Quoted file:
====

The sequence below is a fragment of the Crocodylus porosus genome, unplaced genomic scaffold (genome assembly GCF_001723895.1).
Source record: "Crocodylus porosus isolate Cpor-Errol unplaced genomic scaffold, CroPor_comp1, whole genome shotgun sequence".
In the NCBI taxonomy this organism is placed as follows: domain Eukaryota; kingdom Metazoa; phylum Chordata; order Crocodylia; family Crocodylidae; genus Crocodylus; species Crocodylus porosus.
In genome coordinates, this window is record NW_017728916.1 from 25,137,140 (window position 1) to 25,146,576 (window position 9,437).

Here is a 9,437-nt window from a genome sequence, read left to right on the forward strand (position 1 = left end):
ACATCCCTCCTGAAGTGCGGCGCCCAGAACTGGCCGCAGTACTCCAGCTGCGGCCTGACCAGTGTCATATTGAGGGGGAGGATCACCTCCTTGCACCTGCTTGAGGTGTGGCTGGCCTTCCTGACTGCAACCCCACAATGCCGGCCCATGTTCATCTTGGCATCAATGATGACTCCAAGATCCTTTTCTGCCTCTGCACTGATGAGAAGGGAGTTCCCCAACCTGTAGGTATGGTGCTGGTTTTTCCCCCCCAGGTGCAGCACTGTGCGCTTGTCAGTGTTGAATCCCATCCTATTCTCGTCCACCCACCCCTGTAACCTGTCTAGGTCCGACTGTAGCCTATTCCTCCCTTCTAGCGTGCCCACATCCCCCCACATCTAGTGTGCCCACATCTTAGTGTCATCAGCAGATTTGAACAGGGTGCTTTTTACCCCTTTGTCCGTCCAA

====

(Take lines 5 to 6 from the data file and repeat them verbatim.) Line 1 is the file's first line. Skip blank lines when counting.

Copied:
Here is a 9,437-nt window from a genome sequence, read left to right on the forward strand (position 1 = left end):
ACATCCCTCCTGAAGTGCGGCGCCCAGAACTGGCCGCAGTACTCCAGCTGCGGCCTGACCAGTGTCATATTGAGGGGGAGGATCACCTCCTTGCACCTGCTTGAGGTGTGGCTGGCCTTCCTGACTGCAACCCCACAATGCCGGCCCATGTTCATCTTGGCATCAATGATGACTCCAAGATCCTTTTCTGCCTCTGCACTGATGAGAAGGGAGTTCCCCAACCTGTAGGTATGGTGCTGGTTTTTCCCCCCCAGGTGCAGCACTGTGCGCTTGTCAGTGTTGAATCCCATCCTATTCTCGTCCACCCACCCCTGTAACCTGTCTAGGTCCGACTGTAGCCTATTCCTCCCTTCTAGCGTGCCCACATCCCCCCACATCTAGTGTGCCCACATCTTAGTGTCATCAGCAGATTTGAACAGGGTGCTTTTTACCCCTTTGTCCGTCCAA